Dave Hartline - I have heard it said that if a Catholic or some other Christian feels a religious awakening he or she might talk more about their faith maybe even drive their friends a little crazy but they aren’t looking to do anything violent. That is not what we saw with the 19 hijackers of September 11. It seemed like Mohammad Atta saw his sister become a professional success and he was just a professional student. It seemed to blow the old model out of the water that suggested terrorists are poor people with their backs against the wall using the only weapon they have to use, terror.
Robert Spencer - You would think that the old terrorist model, as far as Islam is concerned, of the downtrodden rising up to take on the well educated and powerful would have been disregarded after September 11, 2001. Yet it still is believed by some in academic and media circles. The September 11 hijackers were all better educated and wealthier than the majority in the countries from which they came. The same thing holds true for the suicide bombers who attacked Israel; they were on the whole better educated and wealthier than most other Palestinians. As for new found religious zeal, look at an Evangelical Christian or Catholic. The Evangelical Christian may talk about their new found faith with their friends and their friends may think they are being somewhat of a pest but their friends aren’t threatened by them. The same holds true for a Catholic who finds their faith again. They may drive their friends crazy with trying to get them to volunteer at the soup kitchen or even talk about the various aspects of their spiritual rebirth, yet they won’t threaten them with their own punishment. They leave that up to God. This is not so with someone in Islam who experiences a spiritual rebirth. They read the Koran intently and take serious the words that exhort one to spread the faith, if necessary, by the sword.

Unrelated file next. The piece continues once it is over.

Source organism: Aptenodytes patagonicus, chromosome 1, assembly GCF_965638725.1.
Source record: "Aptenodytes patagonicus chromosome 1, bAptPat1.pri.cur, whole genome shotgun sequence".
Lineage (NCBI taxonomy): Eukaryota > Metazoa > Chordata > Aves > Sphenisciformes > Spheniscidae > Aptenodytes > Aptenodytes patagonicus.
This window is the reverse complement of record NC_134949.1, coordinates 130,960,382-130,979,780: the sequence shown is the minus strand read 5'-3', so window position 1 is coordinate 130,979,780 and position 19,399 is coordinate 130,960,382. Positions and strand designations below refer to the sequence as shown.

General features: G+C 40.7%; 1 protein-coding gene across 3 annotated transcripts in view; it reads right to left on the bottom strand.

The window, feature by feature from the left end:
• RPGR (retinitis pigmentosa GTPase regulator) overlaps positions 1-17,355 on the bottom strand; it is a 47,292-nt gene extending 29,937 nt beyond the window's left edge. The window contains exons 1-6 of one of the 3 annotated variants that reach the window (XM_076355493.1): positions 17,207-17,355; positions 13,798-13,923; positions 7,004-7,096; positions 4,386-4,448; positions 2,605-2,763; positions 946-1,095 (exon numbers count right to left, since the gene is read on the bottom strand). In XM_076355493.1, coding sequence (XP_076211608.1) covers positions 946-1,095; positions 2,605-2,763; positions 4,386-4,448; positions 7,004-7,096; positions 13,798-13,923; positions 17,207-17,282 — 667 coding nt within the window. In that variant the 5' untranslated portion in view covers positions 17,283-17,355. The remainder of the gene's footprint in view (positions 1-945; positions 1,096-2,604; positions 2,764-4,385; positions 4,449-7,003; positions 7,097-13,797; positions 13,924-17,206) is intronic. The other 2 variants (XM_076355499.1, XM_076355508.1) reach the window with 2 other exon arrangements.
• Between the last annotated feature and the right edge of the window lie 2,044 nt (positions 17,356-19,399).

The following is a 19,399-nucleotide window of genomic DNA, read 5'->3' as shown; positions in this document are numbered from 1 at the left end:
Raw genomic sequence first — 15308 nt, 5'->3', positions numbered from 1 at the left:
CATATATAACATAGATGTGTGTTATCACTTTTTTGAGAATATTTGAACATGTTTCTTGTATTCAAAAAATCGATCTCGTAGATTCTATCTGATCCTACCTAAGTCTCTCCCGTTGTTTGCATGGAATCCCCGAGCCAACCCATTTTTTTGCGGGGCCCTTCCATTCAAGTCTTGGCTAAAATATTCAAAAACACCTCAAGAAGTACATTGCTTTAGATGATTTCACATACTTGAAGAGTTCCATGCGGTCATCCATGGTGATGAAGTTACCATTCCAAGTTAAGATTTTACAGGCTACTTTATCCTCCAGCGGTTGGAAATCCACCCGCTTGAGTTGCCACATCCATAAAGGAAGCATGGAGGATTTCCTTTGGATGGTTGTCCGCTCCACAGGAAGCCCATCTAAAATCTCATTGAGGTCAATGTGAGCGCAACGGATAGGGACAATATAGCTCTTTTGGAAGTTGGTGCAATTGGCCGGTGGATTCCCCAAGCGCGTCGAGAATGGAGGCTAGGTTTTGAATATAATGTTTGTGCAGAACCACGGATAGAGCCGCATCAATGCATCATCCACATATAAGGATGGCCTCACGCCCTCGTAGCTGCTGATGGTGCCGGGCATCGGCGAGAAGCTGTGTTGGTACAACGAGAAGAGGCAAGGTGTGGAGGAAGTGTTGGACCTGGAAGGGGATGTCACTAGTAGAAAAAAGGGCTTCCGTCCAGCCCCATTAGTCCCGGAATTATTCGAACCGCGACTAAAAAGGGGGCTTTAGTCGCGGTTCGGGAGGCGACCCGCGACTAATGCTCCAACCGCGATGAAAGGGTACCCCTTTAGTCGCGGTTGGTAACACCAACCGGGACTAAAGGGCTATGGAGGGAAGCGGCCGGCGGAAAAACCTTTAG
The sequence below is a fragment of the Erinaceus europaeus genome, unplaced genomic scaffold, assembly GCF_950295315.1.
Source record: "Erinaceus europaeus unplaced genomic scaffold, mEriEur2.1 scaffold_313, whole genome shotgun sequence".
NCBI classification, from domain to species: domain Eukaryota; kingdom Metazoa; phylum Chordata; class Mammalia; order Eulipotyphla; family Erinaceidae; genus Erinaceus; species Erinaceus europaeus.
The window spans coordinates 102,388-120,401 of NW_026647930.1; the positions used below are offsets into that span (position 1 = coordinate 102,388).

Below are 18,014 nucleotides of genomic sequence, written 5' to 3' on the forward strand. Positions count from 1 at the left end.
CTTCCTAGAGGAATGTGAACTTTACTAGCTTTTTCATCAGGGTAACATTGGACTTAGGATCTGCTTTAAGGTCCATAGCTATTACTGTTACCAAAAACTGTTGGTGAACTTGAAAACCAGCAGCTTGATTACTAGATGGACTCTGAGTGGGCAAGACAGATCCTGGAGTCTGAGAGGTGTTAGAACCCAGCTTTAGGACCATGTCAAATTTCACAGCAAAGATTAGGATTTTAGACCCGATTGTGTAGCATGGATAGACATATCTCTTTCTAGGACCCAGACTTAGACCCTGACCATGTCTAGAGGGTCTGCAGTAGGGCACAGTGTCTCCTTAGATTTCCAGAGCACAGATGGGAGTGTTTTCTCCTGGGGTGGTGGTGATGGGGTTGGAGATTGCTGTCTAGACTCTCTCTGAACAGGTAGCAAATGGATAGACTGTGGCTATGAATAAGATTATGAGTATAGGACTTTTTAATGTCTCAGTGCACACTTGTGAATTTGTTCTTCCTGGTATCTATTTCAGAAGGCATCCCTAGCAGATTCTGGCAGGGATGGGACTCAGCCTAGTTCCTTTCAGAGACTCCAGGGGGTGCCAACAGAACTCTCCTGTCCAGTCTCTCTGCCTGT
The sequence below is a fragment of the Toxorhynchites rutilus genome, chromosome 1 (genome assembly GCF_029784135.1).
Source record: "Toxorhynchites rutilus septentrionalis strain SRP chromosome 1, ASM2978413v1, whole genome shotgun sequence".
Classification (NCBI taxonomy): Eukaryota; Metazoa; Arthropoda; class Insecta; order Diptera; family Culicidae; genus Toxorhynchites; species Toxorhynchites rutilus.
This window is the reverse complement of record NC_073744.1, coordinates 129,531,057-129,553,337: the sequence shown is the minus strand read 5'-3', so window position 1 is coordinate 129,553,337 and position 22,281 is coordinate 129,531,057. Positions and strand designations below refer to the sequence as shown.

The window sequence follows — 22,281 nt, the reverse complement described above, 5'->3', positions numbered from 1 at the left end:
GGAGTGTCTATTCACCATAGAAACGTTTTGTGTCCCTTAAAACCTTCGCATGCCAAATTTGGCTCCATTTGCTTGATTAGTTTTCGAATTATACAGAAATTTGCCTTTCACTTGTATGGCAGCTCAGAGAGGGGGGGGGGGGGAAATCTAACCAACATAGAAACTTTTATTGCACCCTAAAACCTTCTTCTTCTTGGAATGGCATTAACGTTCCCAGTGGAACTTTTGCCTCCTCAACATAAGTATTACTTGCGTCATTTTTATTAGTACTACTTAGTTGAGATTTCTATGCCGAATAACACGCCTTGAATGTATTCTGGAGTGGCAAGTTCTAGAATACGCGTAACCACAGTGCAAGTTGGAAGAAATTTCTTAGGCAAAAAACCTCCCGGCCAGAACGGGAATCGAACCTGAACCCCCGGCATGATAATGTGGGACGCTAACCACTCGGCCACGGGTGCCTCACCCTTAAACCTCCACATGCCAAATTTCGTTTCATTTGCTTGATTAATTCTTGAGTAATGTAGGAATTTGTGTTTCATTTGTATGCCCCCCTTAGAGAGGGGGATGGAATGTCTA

Dave Hartline - How was your book Inside Islam: A Guide For Catholics received by the mainstream Catholic media? I noticed Father John Neuhaus and Father Mitch Pacwa gave it a positive review.
Robert Spencer - To be honest I was hoping for a better reception. It is really odd to me, I don’t say anything to contradict Vatican II. My views aren’t that different than Pope Benedict XVI yet it seems people think if you are anti-Jihad you are anti-Islam. I am not anti-Islam, just anti-Jihad. I wish it were different. However, I do notice a new atmosphere under Pope Benedict XVI’s pontificate. I really think he understands the Jihadist threat and that is comforting.
Dave Hartline - Finally do you see the threat from Jihadists lessening or spreading? What about the role of the Church?
Robert Spencer - As I mentioned before, I think Pope Benedict XVI understands the threat and I am glad for that. However, in our politically correct world I don’t think our country, and especially Europe, understands the threat. I see more attacks like we saw earlier this year in London and Sharm El Sheik. In addition, I see more subtle attempts to attack the laws we have that aid law enforcement and intelliegence officials in their ability to gain intelligence from radicals. I wish I had better news.
Dave Hartline - Thank you for your time and insights
Robert Spencer - Thank you for the opportunity